But the females are more conspicuous than the dull-colored females of many European birds, because they sing. For much of the history of ornithology (which emerged as a science in Europe where female birds either do not sing or look just like the males that do), it was assumed that male birds were the only songbirds to sing, doing so to attract a mate; females were thus either silent or only made short calls, not long, multi-note songs. That's increasingly being found to be an untrue assumption; fairywrens are some of the earliest studied female songbird singers, having been recorded by Naomi Longmore, who has gone on to be one of the leading researchers into female birdsong worldwide.

"Fairy", in Australian parlance, refers to something fancifully-colored (as in "fairy bread", an Australian snack made from buttered bread covered in brightly colored sprinkles). "Fairy" comes from the Old English "faerae", the realm home to legendary magical creatures, which later came to be the name for such creatures themselves. "Variegated" comes from the Latin "varegatus", meaning "made of different colors". To science, the variegated fairywren is Malurus lamberti; Malurus is the main fairywren genus, and its name means "delicate-tailed"; lamberti honors A. B. Lambert, and English botanist best remembered for his writings on the world's conifers.

The Next Generation of American Cheese | Jaya Saxena, Eater

“’It’s hard to imagine processed food being good. What’s good? Does that mean taste? Does it mean quality? Does it mean health?’ asks Helen Veit, associate professor of history at Michigan State University, who specializes in food and nutrition of the 19th and 20th centuries. Today, most Americans’ blanket assumption about processed foods is that they are unhealthy. But during the advent of many food processing methods in the early 20th century, ‘processed’ wasn’t really a bad word. A processed food could actually be made well. Or at least better than what exists now.”

Parakeet Panic | The Last Archive

[AUDIO] Monk parakeets are small parrots found in South America. In the mid-20th Century, they became popular pets in the United States, though for many their charm wore off quickly. Many parrots were thus released into the wild, many coming from homes in New York City. Government agents, fearing that the birds would wreak havoc on American agriculture, initiated an aggressive plan of population control, the sort of solution animated by the neo-Malthusian nature of the environmental conservation moment of the time.(40 minutes)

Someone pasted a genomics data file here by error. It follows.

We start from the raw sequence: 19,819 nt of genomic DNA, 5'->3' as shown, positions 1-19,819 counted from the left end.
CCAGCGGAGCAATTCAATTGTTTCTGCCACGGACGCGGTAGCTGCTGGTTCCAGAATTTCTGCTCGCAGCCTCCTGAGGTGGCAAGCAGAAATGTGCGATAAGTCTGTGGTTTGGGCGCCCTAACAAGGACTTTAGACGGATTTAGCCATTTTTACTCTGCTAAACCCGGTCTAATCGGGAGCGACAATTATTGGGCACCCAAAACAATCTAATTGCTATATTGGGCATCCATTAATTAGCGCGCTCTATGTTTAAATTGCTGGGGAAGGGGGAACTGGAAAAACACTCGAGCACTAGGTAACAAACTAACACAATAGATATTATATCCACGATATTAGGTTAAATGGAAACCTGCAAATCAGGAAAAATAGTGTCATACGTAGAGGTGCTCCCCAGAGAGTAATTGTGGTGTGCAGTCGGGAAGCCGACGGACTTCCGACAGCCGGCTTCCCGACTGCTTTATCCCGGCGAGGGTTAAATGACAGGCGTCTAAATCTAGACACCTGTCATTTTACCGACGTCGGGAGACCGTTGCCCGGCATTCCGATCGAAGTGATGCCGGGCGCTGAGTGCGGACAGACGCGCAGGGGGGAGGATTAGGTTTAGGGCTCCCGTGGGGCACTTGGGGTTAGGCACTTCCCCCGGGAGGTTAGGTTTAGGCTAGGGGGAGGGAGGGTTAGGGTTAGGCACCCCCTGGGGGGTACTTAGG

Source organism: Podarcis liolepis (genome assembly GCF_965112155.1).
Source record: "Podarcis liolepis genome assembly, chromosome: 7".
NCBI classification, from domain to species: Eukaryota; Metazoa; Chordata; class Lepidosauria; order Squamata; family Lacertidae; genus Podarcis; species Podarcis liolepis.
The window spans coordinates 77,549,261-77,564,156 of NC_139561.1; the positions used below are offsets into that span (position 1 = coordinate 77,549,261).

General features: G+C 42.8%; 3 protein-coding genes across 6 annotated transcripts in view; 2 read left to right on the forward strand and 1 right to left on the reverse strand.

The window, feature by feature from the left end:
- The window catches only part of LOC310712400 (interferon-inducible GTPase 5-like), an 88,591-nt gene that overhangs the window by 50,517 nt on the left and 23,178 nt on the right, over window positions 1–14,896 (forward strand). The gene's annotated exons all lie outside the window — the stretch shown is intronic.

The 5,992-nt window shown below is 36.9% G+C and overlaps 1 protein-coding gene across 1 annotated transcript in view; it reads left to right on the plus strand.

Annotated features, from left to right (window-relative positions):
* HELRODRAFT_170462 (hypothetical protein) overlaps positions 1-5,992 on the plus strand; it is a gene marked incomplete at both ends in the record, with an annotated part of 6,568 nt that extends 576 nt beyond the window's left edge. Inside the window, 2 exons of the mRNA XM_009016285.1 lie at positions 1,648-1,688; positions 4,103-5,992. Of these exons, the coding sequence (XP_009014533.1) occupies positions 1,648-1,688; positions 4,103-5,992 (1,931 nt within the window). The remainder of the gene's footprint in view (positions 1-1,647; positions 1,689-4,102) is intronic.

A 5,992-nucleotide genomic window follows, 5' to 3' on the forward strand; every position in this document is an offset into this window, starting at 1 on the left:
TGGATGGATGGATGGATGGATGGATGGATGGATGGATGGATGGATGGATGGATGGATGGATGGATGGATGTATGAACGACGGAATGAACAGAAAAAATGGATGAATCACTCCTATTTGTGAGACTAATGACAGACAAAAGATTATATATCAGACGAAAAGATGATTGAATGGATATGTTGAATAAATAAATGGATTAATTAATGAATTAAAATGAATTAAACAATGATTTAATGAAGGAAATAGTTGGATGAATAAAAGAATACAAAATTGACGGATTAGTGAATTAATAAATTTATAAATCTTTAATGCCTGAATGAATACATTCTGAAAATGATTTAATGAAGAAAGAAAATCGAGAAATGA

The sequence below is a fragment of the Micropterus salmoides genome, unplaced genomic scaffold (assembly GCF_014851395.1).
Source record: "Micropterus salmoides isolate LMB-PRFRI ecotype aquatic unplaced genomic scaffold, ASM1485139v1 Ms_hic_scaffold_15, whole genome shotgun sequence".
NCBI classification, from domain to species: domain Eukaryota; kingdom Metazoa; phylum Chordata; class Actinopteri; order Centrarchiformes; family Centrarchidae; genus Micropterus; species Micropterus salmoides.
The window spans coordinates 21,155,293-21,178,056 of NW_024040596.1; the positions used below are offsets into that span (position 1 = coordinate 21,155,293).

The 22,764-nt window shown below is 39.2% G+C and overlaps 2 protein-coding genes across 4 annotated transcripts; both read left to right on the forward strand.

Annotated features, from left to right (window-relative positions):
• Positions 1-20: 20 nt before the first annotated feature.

Their Bionic Eyes Are Now Obsolete and Unsupported | Eliza Strickland & Mark Harris, IEEE Spectrum

“Neural implants—devices that interact with the human nervous system, either on its periphery or in the brain—are part of a rapidly growing category of medicine that’s sometimes called electroceuticals. Some technologies are well established, like deep-brain stimulators that reduce tremors in people with Parkinson’s disease. But recent advances in neuroscience and digital technology have sparked a gold rush in brain tech, with the outsized investments epitomized by Elon Musk’s buzzy brain-implant company, Neuralink. Some companies talk of reversing depression, treating Alzheimer’s disease, restoring mobility, or even dangle the promise of superhuman cognition. Not all these companies will succeed, and Los Angeles–based Second Sight provides a cautionary tale for bold entrepreneurs interested in brain tech. What happens when cutting-edge implants fail, or simply fade away like yesterday’s flip phones and Betamax? Even worse, what if the companies behind them go bust?”

See the full archive of curations on Notion